It’s Been 4,253 Days Since The Last Major Hurricane Landed In The US

It’s been nearly 12 years or 4,253 days since the last major hurricane made landfall in the U.S., which is the longest such period on record.

The news is a double-edged sword. On the one hand, it’s great that no major hurricanes have landed in the U.S. in that time, but the unintended consequence could be people become more complacent about hurricane safety.

“US hurricane season has started (with no permanent NHC or FEMA directors in place, but I digress),” University of Colorado-Boulder researcher Roger Pielke wrote on his blog Thursday.

“As of today, it has been 4,252 days since the last time a Category 3+ hurricane made a US landfall. That is long enough to get lazy and to forget. The streak will not last,” Pielke wrote.

On a global level, accumulated cyclone energy is at its lowest level on record, according to Colorado State University hurricane expert Philip Klotzbach.

Hurricane season started June 1, and government forecasters put a 45 percent chance on an above-normal storm season this year.

The National Oceanic and Atmospheric Administration (NOAA) predicts two to four major hurricanes, Category 3 or higher, forming in the Atlantic Ocean this year.

NOAA predicts “a 70 percent likelihood of 11 to 17 named storms (winds of 39 mph or higher), of which 5 to 9 could become hurricanes,” according to its 2017 hurricane season prediction.

The last major hurricane to make landfall in the U.S. was Hurricane Wilma in October 2005 — nearly 12 years ago.

“This major hurricane drought surpassed the previous record of eight years from 1861-1868 when no major hurricane struck the coast of the United States. On average, a major hurricane makes landfall in the U.S. about once every three years,” according to NOAA’s 2016 hurricane season report.

Though that doesn’t mean the U.S. has been spared damage from hurricanes.

The North Atlantic 2016 season was above average in terms of accumulated cyclone energy, according to NOAA, with three major storms. Hurricane Matthew nearly made landfall as a major hurricane in early October.

Matthew still caused billions of dollars worth of damage in the U.S. and Caribbean, forcing thousands to flee their homes. The storm is estimated to have killed more than 1,000 people in Haiti.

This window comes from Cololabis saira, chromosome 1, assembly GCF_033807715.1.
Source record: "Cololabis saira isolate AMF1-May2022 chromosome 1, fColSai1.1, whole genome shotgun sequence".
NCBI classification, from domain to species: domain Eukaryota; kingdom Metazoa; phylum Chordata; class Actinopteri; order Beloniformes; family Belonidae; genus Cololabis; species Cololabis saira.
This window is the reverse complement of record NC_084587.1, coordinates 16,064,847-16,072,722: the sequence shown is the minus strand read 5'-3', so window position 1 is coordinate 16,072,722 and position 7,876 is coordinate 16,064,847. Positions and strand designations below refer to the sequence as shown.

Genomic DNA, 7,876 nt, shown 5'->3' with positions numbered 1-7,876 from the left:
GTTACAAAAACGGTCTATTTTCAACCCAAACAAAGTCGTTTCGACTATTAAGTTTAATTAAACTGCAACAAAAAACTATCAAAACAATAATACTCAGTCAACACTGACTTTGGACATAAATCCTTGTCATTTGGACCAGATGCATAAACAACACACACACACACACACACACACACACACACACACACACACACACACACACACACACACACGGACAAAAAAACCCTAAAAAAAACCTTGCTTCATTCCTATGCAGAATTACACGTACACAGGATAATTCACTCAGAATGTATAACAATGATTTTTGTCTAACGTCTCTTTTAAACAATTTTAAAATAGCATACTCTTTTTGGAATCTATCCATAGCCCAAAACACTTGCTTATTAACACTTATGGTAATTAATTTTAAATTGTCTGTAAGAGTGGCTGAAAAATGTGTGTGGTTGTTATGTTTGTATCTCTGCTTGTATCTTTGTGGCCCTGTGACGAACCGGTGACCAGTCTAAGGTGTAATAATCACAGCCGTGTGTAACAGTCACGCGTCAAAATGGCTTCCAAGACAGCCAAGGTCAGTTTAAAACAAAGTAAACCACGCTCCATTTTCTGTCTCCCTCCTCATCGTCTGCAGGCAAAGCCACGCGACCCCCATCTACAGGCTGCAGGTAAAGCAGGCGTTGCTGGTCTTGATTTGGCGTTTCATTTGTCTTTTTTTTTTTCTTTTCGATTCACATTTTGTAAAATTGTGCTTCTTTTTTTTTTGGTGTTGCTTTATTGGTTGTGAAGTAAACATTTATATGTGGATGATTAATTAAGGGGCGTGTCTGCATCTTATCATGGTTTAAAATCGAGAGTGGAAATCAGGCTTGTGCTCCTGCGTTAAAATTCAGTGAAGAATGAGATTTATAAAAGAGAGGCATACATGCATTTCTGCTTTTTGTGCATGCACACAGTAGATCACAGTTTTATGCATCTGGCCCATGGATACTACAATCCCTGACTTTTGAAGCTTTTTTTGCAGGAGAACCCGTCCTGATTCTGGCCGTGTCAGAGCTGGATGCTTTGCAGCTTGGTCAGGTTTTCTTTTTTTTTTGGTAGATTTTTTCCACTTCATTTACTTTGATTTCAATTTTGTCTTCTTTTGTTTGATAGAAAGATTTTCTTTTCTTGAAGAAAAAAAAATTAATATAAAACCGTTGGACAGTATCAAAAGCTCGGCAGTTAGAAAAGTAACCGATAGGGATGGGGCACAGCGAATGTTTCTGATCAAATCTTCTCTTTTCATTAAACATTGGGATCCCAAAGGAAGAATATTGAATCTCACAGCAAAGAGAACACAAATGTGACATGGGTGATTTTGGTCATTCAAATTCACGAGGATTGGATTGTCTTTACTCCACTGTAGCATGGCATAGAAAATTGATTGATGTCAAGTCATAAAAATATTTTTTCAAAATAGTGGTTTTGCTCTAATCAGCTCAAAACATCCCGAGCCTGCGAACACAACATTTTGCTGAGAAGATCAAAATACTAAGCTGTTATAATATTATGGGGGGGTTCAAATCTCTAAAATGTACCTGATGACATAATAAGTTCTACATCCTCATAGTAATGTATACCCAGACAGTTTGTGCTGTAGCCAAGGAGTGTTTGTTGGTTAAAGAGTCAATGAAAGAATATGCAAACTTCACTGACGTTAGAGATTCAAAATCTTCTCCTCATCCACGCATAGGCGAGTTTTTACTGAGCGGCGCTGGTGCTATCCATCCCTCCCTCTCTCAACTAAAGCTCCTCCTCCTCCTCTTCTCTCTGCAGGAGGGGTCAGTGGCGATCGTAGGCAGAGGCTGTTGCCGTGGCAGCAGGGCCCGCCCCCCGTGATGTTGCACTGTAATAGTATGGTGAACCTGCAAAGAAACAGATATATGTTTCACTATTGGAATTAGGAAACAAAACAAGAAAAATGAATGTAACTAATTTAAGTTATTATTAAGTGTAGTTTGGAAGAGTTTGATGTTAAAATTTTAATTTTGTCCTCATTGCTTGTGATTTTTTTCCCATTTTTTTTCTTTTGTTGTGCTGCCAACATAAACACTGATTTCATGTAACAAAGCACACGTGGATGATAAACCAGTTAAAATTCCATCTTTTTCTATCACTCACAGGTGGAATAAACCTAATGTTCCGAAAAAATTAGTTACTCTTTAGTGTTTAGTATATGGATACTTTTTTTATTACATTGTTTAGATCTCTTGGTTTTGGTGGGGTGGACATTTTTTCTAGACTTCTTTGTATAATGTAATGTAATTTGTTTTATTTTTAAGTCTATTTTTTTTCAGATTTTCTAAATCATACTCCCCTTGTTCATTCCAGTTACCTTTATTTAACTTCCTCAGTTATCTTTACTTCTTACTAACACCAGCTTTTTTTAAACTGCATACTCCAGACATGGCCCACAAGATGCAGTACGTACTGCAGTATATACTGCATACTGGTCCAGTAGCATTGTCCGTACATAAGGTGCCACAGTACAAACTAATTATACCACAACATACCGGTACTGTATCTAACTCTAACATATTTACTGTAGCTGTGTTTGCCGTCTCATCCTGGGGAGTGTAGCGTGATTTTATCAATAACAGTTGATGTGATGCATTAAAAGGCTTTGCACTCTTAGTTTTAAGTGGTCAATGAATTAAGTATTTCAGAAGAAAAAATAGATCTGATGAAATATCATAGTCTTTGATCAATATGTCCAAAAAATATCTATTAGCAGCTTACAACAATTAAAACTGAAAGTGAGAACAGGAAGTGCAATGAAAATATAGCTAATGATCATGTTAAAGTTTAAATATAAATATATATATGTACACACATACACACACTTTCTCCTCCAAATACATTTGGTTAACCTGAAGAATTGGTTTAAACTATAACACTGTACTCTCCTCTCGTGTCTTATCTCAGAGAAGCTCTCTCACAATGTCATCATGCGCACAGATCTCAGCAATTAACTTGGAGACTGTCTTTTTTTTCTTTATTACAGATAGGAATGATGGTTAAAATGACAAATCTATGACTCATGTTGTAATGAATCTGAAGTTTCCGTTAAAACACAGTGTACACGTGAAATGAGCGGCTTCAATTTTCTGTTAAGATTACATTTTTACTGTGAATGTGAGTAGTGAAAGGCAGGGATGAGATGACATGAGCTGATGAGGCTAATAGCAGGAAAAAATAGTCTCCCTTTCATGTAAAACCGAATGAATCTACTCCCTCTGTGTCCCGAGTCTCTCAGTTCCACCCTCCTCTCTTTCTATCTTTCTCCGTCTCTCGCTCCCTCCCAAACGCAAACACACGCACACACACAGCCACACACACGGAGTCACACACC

Read more at Daily Caller

Comments (3)

  • Avatar



    “… the science is extremely clear now, that warmer oceans make the average hurricane stronger, not only makes the winds stronger, but dramatically increases the moisture from the oceans evaporating into the storm – thus magnifying its destructive power – makes the duration, as well as the intensity of the hurricane, stronger.”

    Last year we had a lot of hurricanes. Last year, Japan set an all-time record for typhoons: ten, the previous record was seven. Last year the science textbooks had to be re-written. They said, “It’s impossible to have a hurricane in the south Atlantic.” We had the first one last year, in Brazil. We had an all-time record last year for tornadoes in the United States, 1,717 – largely because hurricanes spawned tornadoes.
    – Al Gore, 2005

    Even though Al Gore is a bloviating buffoon, his army of high-paid scientists enthusiastically went along with this narrative… But we can’t question the science, can we?

  • Avatar

    Spurwing Plover


    I can still remember all the malarkey from the usial idiot claiming that after Katrina the hurricanes would even worst and they blamed Hurricane Sandy on Global Warming and well nothing has happned but you can bet you bottom dollar if another catagory 9 hurricane stikes they’ll blame it on Global Warming and Trump for rejecting the junk science and politics inspired Paris Accord

  • Avatar



    The most valuable hurricanes for propaganda purposes are those that kill, maim and drive up insurance premiums. There’s still Atlantic hurricanes but there’s no dollar value to them because they don’t make landfall. Hurrah, climate change!!! CC is a good thing.

Comments are closed